5. I love the pictures of your kids cooking, what advice do you have for getting kids in the kitchen?
In all honestly it took me a long time for me to let my kids in the kitchen. I love cleanliness and neatness and my kids always make a big mess. It was therapeutic (and incredibly difficult) to finally allow my kids to get flour all over the place. I think in my case I just needed to “let go” and enjoy their sweet little dirty faces licking the bowl clean of cake batter. To get them interested, I treat food like toys. I use tons of cookie cutters in all areas of the kitchen…even when I make Tadig! They love checking eggs for me and also help me brading Challah. Even my 2 year old likes cutting onions (with a plastic knife)! Go figure! Since I have 5 little boys, I have to make sure they will be able to make amazing dinners for their wives!
6. What are the most popular misconceptions about Persian cuisine?
Most people, even some Persians, tend to think Persian food is difficult to make. Some also tend to think it takes a long time to achieve. Both are wrong. Persian food is extremely easy to make when you have the right ingredients and a user-friendly recipe. Up until now, there was no Persian cookbook out there that allowed for both. I feel blessed to be able to share the short cuts to Persian cuisine keeping it genuine. I get so many incredible letters from young Persian brides that felt apprehensive about making the food of their ancestors and were finally able to conquer it using the cookbook.
7. What is your favorite food?
I love all food. Period. I am a huge fan of dining and one of the highlights when I travel is to eat at Kosher restaurants all around the world. My favorite restaurant is Darjeeling in Paris. This is the only place where I allow myself to over eat to the point of no return! I was just in Chicago and I have to say that Shallots was amazing! I love Sassi Sushi Bar and Café in Encino, CA. There are way too many fabulous restaurants to be able to mention them all…I am getting terribly hungry now!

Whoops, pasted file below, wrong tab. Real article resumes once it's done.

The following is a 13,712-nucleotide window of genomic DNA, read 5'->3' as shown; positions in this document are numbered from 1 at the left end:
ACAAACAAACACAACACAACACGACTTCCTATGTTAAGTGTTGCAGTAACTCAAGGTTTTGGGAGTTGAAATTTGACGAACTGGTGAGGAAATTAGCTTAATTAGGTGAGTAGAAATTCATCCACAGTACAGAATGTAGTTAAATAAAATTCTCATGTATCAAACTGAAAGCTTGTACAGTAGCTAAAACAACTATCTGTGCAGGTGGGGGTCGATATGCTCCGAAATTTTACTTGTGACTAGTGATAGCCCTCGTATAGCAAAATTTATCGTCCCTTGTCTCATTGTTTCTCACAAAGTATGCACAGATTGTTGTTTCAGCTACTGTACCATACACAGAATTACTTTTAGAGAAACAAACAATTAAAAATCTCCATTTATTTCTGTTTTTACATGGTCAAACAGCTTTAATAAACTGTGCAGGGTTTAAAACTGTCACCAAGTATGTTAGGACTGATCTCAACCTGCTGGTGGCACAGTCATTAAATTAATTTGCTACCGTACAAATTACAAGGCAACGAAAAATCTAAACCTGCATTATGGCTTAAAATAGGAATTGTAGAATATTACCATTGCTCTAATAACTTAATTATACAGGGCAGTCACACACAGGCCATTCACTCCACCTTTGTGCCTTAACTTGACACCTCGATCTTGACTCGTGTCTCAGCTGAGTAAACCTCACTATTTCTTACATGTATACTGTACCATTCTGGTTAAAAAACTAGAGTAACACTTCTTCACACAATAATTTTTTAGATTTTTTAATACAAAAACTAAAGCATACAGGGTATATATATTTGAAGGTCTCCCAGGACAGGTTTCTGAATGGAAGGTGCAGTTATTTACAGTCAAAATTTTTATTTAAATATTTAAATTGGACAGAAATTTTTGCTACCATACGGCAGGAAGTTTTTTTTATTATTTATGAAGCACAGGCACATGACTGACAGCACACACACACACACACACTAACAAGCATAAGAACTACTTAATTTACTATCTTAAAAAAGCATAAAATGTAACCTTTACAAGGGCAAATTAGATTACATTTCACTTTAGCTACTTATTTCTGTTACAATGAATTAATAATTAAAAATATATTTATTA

8. What is your least favorite food?
I like everything. I really do. Even gefilte fish and kugel! I love it!
9. What was your most memorable cooking moment?
I must say my best cooking memories come from my childhood and teenage years while learning to cook from my Mother and Grandmother. Specially learning to make Venezuelan desserts and Paeya. Another of those moments was learning to make Persian Dolmeh from my husband’s Grandmother. However, the most memorable cooking moment must have been when I struggled to make Turkish Coffee for the Crown Prince of Iran HIH Reza Palavi. I was so nervous and I had no idea how to make it…but at least I tried!
10. What is your earliest memory of cooking?
I honestly feel I was born in a kitchen! I come from a very traditional culture where women spend much of their lives in the kitchen making their families and husbands happy. These same women will assure you the man is the “head” but the woman is the “neck” and you know how the rest goes! My earliest memory from cooking is licking cake batter from my Mother’s old Electrolux mixer. She is the best baker in the world, although my aunt Anna (the French Pastry Chef) is pretty good too! By age 10 I was already an expert at making desserts and at eating them too!
Here are few recipes from my book for you to sample:
***GIVEAWAY*** In order to have a chance to win a copy of Reyna's Book "Persian Food from the Non Persian Bride" leave a comment below telling us your favorite kosher ethnic dish. Winner will be picked at random. US residents only. Contest ends July 13 2011 at 9 am EST.
THIS CONTEST IS NOW CLOSED. WINNER TO BE ANNOUNCED SHORTLY.